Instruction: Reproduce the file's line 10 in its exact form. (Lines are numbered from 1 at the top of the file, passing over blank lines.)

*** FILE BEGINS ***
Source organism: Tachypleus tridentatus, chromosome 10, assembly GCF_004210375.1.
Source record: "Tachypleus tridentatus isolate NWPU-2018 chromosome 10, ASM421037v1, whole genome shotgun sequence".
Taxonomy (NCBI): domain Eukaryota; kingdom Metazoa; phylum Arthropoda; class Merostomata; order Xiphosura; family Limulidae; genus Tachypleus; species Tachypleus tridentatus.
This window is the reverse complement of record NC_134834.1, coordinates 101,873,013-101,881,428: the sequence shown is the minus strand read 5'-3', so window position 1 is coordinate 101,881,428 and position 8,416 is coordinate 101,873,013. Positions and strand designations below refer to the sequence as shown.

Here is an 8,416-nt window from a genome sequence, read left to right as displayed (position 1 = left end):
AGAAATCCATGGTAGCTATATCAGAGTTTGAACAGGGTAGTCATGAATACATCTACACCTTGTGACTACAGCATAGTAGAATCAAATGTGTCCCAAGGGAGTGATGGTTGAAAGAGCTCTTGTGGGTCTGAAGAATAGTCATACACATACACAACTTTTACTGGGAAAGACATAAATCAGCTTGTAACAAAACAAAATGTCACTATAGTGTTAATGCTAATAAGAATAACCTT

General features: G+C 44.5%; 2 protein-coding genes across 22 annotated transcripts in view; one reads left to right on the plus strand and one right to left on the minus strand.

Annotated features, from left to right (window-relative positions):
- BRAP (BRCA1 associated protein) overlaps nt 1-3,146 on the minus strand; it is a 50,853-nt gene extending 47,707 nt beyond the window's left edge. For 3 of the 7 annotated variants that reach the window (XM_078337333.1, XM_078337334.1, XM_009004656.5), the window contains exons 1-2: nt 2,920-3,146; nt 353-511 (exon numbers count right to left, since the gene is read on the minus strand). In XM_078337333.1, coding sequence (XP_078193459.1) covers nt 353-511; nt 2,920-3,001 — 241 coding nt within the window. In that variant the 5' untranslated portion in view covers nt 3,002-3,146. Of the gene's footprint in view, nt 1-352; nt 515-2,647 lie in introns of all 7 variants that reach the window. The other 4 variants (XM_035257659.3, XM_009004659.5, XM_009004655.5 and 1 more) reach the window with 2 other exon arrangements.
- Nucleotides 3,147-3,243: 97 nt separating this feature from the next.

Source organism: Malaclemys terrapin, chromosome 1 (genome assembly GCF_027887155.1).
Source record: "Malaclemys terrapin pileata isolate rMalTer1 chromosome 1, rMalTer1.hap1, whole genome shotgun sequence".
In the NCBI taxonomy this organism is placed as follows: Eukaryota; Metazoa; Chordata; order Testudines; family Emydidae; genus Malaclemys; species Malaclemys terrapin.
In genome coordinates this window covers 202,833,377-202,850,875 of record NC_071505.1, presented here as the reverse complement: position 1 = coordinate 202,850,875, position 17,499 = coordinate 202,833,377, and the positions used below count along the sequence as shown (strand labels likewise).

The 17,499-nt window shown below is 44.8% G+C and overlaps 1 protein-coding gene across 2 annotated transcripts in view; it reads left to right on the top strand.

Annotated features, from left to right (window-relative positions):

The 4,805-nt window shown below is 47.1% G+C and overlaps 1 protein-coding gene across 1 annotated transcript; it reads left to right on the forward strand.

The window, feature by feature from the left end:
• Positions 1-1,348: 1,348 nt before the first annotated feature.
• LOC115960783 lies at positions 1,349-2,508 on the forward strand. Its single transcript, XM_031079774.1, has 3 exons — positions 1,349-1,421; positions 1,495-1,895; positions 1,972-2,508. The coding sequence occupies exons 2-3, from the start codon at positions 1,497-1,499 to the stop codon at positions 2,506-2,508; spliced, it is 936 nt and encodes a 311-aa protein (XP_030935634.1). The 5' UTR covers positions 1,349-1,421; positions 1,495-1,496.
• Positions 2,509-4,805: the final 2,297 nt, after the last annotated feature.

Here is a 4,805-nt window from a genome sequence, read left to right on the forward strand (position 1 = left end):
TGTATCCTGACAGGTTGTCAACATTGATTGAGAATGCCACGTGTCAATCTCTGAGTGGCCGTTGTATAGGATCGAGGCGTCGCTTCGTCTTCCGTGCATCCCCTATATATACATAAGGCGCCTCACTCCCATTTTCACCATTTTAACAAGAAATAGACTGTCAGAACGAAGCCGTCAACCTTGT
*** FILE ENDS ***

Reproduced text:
- Nucleotides 3,147-3,243: 97 nt separating this feature from the next.